Tuning In, Tuning Out

Posted by at 02:18PM - Comments: (5)

Contributor Frank Lanier checks out ICOM M802 after installation using the KISS-SSB ground plane system and the split-lead GAM backstay antenna as part of our upcoming series on single-sideband radios.

Earlier last month, I had the chance to join renowned sailing author Lin Pardey and survival expert Steve Callahan (author of “Adrift: 76 Days Lost at Sea”) for a round table discussion at the Port Townsend Wooden Boat Show, in Port Townsend, Washington.

Since my own approach to cruising was shaped by the philosophy of self-sufficiency that Callahan, Lin, and her husband Larry have long advocated, I wasn’t surprised by their responses when discussion turned toward two categories of safety equipment we’ve covered extensively: the combined inflatable life jacket/harness and electronic devices used to signal distress.

Both Callahan and Pardey echoed the concerns that we’ve raised before. Inflatable life jackets and satellite distress communication devices like EPIRBS have impressive records, but they’re no substitute for common sense and basic skills of seamanship. The same goes for the new portable satellite communication devices (or satphones, or SEND devices like the SPOT). Our growing reliance on these backstop devices is engendering a worrisome sense of complacency. In place of a proactive approach of taking responsibility for our own safety, we adopt a more passive stance.

Sometime during the 1990s, the question, “What can I do to stay on board?” became “What equipment can help me to stay on board?” And instead of asking, “What skills do I need to keep me and my crew safe at sea?” new boaters asked, “How can I call for help on the water?” Many also assumed that simply purchasing safety equipment was enough. They didn’t practice using the gear nor carry out the required maintenance.

On the topic of harnesses and tethers, Pardey’s advice made perfect sense. First, learn to be comfortable aboard without the harness or tether. Being able to confidently move around your boat is critical. In this way, you’ll pay more attention to details like handholds and nonskid that should always take precedence over jacklines and tethers.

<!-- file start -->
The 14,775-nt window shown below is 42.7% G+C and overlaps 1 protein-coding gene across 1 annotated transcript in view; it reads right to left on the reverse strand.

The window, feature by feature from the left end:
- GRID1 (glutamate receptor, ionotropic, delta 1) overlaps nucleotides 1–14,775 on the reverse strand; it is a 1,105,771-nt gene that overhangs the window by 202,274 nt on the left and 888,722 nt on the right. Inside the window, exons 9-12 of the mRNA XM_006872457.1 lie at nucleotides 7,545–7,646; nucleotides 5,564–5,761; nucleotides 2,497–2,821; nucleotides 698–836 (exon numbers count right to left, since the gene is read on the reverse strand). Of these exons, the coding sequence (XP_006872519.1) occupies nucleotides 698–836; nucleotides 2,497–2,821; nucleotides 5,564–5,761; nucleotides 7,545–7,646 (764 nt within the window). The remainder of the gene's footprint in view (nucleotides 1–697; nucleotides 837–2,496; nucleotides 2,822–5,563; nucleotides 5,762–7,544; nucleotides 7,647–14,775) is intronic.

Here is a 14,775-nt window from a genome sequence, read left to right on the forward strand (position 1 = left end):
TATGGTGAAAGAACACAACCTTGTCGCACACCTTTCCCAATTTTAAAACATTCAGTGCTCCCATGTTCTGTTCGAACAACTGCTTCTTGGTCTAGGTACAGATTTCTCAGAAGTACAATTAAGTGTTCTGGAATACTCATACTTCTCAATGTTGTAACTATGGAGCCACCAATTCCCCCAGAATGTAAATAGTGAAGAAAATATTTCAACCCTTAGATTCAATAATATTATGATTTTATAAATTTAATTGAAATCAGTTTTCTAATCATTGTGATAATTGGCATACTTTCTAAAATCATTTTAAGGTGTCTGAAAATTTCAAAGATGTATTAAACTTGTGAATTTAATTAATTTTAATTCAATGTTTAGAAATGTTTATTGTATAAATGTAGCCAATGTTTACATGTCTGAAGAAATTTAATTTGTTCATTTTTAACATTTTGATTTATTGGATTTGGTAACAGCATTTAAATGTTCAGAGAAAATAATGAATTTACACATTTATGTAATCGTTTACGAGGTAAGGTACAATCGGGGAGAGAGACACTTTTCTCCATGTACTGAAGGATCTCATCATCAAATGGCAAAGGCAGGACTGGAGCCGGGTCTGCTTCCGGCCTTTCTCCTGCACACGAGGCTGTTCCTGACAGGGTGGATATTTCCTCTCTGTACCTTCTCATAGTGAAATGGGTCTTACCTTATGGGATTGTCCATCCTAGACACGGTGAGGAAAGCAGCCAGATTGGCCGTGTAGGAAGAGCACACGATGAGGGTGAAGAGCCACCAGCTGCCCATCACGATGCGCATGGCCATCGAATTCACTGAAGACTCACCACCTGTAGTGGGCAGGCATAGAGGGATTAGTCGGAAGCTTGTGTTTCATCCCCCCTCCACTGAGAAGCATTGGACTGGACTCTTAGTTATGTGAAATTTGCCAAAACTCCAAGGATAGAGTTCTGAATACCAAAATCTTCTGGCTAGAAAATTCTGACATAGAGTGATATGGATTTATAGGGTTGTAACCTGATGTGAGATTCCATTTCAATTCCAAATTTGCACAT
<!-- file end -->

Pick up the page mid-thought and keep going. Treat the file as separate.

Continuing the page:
And although Callahan’s ordeal would have surely been shortened if he’d had a portable VHF (nine ships passed him by), he reminded us that electronics can chip away at our environmental awareness. He wasn’t saying throw away your GPS, or sever all communications, only that we need to be wary when our reliance on electronics begins to dull our senses.

This susceptibility to what I call “screen creep” can have unsettling results. Just as the incurable text-sender spends more time staring at his phone than interacting with the people around him, sailors intoxicated by their display screens can lose the ability to recognize natural patterns in the weather, the waves, and wind. Nurturing environmental awareness is more than just a matter of safety. To hide behind a digital wall diminishes the art of sailing into something easily quantified, which it simply isn’t. To punch a few buttons and safely sail across a pixelated sea is truly amazing, but it isn’t sailing.

What prompted this reflection was the upcoming feature in the November 2014 issue of Practical Sailor on marine single-sideband radio. During our discussion in Port Townsend, Pardey recalled a powerful storm that struck a cruising rally several years ago, and how afterward, some survivors regretted hovering over the radio instead of getting much-needed rest. They paid for the lack of sleep with poor decisions; the electronic link had become a noose.